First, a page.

• Independent MPs Brent Rathgeber and Scott Andrews have both announced their intention to run again, while as mentioned earlier André Bellavance intends to retire, and Maria Mourani is set to be acclaimed for the NDP in Ahuntsic-Cartierville on Wednesday. This leaves Massimo Pacetti and Manon Perrault as question marks, though I gather it's fairly certain the NDP will not be approving Perrault for another run under their banner, so the issue is whether she will re-present as an Independent.

As with last time we checked, the NDP still has the biggest gap in nominations to make up, of the three major parties, however. Ranking by the number of non-incumbent seats to fill (the harder job), the parties have the following numbers of non-incumbent candidates to recruit and nominate, in order to have a full slate:

  • NDP – 208 non-incumbents still to nominate
  • Liberals – 149 non-incumbents still to nominate
  • Conservatives – 136 non-incumbents still to nominate
  • Greens – 312 non-incumbents still to nominate

The Conservatives still remain slightly in the lead in terms of overall candidates selected as of January 15, but the Liberals are set to pass them based on currently notified nomination dates, and the NDP is also making rapid progress. The Greens are also unveiling higher-profile candidates in some of their key target seats in lower Vancouver Island, and the Bloc Québécois will log its first nominated candidate at the end of the month.

Note that 2 of the 25 "Other" selecteded candidates are Fortin and Larose for F+D, but the other 23 are from the Libertarian Party, which has a head start on every other small party going into the 2015 campaign, and intends to try and field a full slate, they tell me.

Party Nominations by Province, 42nd General Election
(updated to January 15, 2015) (Scroll right to view full table)

  YT NT NU BC AB SK MB ON QC NB NS PE NL Tot Pct Wom Pct
Seats 1 1 1 42 34 14 14 121 78 10 11 4 7 338    
Lib 1     19 14 6 9 68 47 7 10 4 4 189 56% 66 34.9%
NDP       20 5 8 2 21 44 1 3 2 1 107 32% 44 41.1%
Grn       8 3 2 2 6     3 2   26 8% 8 30.8%
Cons 1   1 27 31 11 11 82 22 7 2     195 58% 37 19.0%
Ind         1   1           1 3 1%    
Oth       3 5 2   13 2         25 7% 1 4.0%

Earlier Blog Posts

UPDATED: How a little-noticed clause in the Fair Elections Act up-ends all conventional election timing speculation

January 15th, 2015

[Welcome, National Newswatch readers!] UPDATE: See below for two points of clarification – on the indexation of third-party spending limits, and the scope of the limitation on fundraising cost exemptions. Anyone still debating the question of an early election date, versus a fall election date as planned, is completely missing the point. The question nowadays […]

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November is for Nominations

November 26th, 2014

Between them, the opposition NDP and Liberal parties will have nominated eighty candidates in the month of November alone, a sure sign that election readiness is top of mind in the year or so leading up to the next federal general election. Add those to the at least 11 Conservative nomination meetings (and likely more), […]

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By-Election Shocker! Conservatives retain Whitby-Oshawa

November 18th, 2014

[Welcome, National Newswatch readers!] By the time all the ballots were counted Monday night, former Whitby mayor Pat Perkins held Whitby-Oshawa for the Conservative Party with nearly 50% of the vote. You could be forgiven for thinking this result was unlikely, given the extent to which Liberal talking points penetrated the media's pre-game analysis, egged […]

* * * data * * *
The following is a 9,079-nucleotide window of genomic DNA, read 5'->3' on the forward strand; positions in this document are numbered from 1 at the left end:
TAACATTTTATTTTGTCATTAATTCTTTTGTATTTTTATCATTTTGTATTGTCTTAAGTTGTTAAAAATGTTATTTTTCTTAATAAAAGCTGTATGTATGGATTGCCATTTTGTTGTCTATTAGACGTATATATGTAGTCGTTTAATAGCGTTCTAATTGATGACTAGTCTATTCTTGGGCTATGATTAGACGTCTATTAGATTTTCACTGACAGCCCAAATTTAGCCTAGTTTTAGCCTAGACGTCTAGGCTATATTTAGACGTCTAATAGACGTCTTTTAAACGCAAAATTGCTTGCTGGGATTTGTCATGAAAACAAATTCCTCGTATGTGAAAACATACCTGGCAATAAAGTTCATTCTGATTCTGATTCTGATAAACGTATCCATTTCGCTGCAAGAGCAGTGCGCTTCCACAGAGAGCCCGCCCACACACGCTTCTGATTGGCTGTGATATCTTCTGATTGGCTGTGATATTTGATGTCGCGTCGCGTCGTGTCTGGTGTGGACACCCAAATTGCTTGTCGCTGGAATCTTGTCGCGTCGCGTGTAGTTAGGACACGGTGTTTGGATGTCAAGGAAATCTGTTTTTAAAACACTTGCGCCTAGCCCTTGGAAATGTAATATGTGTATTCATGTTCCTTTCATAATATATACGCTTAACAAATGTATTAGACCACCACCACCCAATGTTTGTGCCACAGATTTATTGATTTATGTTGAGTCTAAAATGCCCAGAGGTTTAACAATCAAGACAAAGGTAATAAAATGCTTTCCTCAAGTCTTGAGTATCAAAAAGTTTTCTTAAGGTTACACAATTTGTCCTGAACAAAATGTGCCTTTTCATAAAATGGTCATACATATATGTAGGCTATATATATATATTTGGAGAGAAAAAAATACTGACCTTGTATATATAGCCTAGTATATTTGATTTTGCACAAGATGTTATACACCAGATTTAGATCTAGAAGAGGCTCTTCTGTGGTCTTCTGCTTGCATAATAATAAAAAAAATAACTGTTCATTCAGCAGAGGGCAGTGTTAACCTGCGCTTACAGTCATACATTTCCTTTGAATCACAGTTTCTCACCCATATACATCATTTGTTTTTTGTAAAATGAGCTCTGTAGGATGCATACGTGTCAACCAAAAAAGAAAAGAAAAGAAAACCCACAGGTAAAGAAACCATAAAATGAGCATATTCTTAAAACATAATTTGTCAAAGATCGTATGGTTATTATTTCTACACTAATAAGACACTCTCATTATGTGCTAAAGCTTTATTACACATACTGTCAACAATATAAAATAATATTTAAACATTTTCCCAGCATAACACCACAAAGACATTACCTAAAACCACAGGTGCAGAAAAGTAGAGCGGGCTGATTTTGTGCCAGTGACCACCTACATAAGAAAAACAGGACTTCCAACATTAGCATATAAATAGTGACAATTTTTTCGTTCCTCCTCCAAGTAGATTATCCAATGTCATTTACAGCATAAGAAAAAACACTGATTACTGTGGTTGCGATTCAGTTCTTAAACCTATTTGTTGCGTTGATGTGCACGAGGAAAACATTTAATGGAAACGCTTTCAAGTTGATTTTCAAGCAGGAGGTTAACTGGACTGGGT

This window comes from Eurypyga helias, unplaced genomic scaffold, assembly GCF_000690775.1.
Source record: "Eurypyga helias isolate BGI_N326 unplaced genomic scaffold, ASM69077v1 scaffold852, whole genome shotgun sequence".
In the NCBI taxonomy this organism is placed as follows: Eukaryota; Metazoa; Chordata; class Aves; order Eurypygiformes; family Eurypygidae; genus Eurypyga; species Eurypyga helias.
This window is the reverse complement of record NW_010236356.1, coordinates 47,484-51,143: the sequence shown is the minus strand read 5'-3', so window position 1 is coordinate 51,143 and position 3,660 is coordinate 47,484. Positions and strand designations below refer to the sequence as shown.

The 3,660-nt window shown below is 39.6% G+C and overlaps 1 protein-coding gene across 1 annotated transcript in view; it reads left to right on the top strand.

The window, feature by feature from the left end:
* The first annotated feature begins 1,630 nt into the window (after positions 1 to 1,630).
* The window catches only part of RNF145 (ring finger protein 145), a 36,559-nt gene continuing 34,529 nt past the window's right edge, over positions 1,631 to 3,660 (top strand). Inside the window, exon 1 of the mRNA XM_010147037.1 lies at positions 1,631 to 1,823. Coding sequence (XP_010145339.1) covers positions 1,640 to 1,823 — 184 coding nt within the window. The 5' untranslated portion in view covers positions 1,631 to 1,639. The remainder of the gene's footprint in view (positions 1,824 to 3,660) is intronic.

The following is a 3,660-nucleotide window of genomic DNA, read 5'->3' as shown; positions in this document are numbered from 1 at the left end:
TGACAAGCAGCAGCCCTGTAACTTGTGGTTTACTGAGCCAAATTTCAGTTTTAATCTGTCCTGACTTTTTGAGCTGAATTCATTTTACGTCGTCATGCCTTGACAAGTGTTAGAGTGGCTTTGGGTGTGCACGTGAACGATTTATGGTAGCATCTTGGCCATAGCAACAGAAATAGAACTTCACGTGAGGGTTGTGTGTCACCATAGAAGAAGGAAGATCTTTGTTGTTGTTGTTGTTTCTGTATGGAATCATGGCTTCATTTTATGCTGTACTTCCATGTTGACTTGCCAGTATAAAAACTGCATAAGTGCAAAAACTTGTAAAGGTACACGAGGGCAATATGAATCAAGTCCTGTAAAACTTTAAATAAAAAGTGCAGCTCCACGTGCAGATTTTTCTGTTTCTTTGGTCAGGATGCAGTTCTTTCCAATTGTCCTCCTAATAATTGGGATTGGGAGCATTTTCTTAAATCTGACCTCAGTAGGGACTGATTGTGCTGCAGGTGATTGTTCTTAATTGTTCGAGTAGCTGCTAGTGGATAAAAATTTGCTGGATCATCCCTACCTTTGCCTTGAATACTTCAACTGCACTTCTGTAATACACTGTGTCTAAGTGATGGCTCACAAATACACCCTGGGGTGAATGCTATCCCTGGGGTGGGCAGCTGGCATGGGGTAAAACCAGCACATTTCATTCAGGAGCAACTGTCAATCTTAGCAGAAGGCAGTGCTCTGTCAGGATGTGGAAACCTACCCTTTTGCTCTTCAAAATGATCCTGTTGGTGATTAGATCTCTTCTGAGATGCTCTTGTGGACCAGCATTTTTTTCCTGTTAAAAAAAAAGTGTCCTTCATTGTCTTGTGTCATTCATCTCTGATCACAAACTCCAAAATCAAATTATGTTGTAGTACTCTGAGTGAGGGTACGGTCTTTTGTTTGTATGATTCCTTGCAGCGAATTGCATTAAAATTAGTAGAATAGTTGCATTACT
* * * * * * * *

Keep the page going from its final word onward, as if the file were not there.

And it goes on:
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UPDATED: Conservatives pass 50% mark in nominating 2015 slate

November 10th, 2014

As of this past week, the Conservative Party reached the 50% milestone in terms of the percentage of its 2015 slate of candidates nominated on the new boundaries. The effort required to bring the governing party to this level of readiness – and before any of its competitors, though in fairness it had a lot […]

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A Note on New Riding Names

November 9th, 2014

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UPDATED: 2015 Federal: The Not-Running and the Not-Sure

November 9th, 2014

[Welcome, National Newswatch readers!] While the number of MPs announcing their retirement at the next election might seem high, it's still not that big by historical standards. [UPDATE: The date of Liberal MP Ralph Goodale’s November 13 nomination meeting has been added below, thanks to commenter Bruce. Also, thanks to Will at National Newswatch for […]

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Contested Nominations the New Normal for Non-incumbents

October 29th, 2014

[Welcome, National Newswatch readers!] If you're not already in Parliament, chances are you're going to have to win a nomination contest to get there in 2015. That's because of the large number of competitive races we're seeing to carry party colours into the next federal election — especially in comparison with previous elections this century, […]

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Conservative Software Project Went Into Production in 2013, Financial Statements Show

July 3rd, 2014

[Welcome, National Newswatch readers!] The Conservative Party's mysterious software project was no longer listed as an "asset under development", but rather full-fledged "computer software", in financial statements the party recently filed with Elections Canada for the 2013 calendar year. This is one of several storylines to emerge from the 2013 annual financial statements just filed […]

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June By-election Turnout: How low could we go? (You don’t want to know)

July 1st, 2014

Until Monday, Canada had never had a federal by-election with turnout under 20%. As of today – Canada Day – we've had two of them. Whether by accident or design, the decision by the Prime Minister to hold four federal by-elections on the Monday between a summer weekend and a statuatory holiday led to the […]